The end of experience?

Posted on October 30, 2009


That someone can honestly be quoted as saying “Staff don’t need to retain information any more, they just need to go somewhere where they can reference it” is perhaps one of the most horrifying sentences I have yet come across in the world of employment and education. 

Staff don’t need to retain information any more, they just need to go somewhere where they can reference it

The culprit?  Nick Shackleton-Jones, the BBC’s “online and informal learning manager”.

His point is that staff respond better when learning is informal and peer to peer than they do by attending top-down training courses.  In that notion itself, I have my doubts.

Formalizing anything lends it a certain cachet and value.  Naturally, boring, poorly executed courses and a focus on training rather than development will quickly erode that for attendees, but well-constructed, involving and relevant courses will not, as Shackleton-Jones suggests, die out in place of an all company YouTube-type learning experience.

There are several major issues in developing a learning system merely based on reference which come up time and again when accessing large websites, designed to deliver any kind of advice and guidance.

  1. The first is how do I know what is relevant and useful to me?  Without guidance from a manager/trainer it’s often difficult for self-learners to know what to concentrate on and attention can easily wander (wikipedia, anyone?)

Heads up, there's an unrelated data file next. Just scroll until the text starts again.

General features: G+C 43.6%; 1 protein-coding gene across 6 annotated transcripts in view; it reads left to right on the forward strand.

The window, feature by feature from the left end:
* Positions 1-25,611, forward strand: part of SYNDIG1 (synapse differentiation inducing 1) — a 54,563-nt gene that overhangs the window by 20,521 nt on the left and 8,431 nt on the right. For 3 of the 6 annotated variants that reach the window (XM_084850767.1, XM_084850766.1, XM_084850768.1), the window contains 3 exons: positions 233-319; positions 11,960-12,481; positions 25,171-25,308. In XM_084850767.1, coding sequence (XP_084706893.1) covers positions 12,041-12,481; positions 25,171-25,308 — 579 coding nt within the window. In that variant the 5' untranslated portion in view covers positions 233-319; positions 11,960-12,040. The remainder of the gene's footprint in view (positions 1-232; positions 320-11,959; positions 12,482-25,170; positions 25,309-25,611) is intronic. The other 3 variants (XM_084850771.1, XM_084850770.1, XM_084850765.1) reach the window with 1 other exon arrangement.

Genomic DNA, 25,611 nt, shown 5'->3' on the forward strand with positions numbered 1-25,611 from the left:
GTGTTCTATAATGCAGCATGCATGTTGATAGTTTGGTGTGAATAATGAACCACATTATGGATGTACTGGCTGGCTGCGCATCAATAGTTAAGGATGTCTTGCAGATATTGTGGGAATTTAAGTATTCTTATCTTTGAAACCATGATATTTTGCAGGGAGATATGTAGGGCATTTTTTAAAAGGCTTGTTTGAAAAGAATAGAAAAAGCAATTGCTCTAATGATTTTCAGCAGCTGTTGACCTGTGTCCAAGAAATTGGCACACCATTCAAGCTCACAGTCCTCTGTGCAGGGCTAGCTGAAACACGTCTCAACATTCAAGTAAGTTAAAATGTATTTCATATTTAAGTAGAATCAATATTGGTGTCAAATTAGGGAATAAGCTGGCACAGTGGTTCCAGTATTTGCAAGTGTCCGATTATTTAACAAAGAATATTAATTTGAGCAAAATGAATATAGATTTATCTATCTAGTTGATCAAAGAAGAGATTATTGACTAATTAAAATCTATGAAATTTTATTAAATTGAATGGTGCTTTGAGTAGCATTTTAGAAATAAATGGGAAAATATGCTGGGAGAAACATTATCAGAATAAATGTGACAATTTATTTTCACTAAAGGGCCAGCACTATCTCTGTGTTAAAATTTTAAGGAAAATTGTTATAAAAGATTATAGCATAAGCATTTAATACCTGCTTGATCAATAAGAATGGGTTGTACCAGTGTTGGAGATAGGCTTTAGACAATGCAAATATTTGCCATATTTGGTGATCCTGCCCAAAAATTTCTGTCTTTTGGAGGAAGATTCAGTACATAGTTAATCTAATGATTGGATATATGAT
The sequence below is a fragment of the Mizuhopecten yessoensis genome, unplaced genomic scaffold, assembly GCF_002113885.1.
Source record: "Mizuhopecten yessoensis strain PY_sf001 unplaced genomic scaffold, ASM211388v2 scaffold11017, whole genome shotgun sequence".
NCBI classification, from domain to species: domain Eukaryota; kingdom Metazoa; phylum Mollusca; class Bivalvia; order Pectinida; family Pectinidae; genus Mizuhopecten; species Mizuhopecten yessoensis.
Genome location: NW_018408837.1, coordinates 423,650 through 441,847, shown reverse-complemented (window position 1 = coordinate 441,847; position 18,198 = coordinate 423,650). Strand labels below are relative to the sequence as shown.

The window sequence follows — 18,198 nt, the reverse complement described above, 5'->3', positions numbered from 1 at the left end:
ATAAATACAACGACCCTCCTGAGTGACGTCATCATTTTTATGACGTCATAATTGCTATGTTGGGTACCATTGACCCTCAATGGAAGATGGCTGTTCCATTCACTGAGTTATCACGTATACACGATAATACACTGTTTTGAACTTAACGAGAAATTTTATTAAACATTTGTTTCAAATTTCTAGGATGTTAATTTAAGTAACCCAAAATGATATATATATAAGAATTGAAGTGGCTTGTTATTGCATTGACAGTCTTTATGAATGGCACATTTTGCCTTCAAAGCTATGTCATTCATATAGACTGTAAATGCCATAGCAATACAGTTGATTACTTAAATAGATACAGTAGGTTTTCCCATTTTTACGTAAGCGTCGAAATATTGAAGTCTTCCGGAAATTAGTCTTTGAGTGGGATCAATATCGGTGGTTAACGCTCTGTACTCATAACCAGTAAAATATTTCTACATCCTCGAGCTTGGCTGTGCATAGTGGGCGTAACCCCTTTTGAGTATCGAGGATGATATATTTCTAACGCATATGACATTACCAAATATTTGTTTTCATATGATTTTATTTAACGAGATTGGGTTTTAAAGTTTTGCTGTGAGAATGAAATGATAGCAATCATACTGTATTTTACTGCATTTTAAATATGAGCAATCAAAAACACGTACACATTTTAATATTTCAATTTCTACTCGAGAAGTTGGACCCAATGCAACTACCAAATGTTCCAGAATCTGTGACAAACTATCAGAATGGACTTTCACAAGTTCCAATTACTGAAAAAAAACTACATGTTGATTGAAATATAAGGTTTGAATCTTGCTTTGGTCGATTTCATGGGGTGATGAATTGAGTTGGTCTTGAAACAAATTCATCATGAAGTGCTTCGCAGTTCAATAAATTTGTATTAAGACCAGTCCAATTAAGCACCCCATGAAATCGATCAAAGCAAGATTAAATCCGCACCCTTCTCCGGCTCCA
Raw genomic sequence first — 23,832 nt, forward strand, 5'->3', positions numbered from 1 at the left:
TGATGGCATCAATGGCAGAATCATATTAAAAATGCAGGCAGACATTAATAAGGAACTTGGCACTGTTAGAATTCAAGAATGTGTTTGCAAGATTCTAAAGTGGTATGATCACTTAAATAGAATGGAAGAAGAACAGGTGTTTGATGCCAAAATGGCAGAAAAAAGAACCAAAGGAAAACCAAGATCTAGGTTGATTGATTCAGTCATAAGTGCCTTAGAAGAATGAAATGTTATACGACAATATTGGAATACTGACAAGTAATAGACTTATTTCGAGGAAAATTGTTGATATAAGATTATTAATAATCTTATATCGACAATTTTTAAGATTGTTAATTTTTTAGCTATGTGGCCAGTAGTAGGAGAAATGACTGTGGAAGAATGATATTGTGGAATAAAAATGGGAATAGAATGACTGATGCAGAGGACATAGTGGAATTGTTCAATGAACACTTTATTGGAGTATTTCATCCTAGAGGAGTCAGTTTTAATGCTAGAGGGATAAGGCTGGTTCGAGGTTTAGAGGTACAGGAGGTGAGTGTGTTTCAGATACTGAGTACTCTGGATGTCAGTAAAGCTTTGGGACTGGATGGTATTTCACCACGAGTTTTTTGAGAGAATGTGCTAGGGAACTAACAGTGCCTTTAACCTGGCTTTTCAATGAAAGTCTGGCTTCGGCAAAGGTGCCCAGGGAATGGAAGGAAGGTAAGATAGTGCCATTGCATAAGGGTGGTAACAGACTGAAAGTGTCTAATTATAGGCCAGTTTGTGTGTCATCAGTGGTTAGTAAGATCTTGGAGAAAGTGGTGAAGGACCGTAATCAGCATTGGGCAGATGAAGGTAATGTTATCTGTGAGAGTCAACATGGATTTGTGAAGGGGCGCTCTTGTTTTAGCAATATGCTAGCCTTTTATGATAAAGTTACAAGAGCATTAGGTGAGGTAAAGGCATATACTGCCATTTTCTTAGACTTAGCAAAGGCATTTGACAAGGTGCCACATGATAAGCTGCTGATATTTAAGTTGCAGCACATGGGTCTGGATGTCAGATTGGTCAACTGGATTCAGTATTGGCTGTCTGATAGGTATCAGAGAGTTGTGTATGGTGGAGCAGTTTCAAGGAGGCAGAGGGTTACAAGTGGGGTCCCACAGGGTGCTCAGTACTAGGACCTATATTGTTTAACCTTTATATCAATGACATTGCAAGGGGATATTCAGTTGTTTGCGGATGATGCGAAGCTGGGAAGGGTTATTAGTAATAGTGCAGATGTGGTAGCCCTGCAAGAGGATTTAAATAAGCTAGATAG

2. If all the BBC is interested in is people knowing where to go to find information, those people will never themselves be of any more use on a project than a librarian.  Using information effectively requires people to understand what they have come across previously and build on it.  To suggest that staff don’t need to retain it is suggesting the end of experience…
  3. Moreover, the void will be created, and then filled by those capable of learning, retaining and, by extrapolation, teaching and sharing.  The power will be with those capable of generating materials based on their store of knowledge.

I agree that businesses will not be able to share knowledge effectively through an over-reliance on formal training (especially external) and would wholeheartedly applaud the move to the informal learning environment.  But I would argue strongly that the benefits in this approach lie firmly in encouraging the creation of content and teaching of colleagues, not merely in the ubiquitous dissemination and passive consumption of it.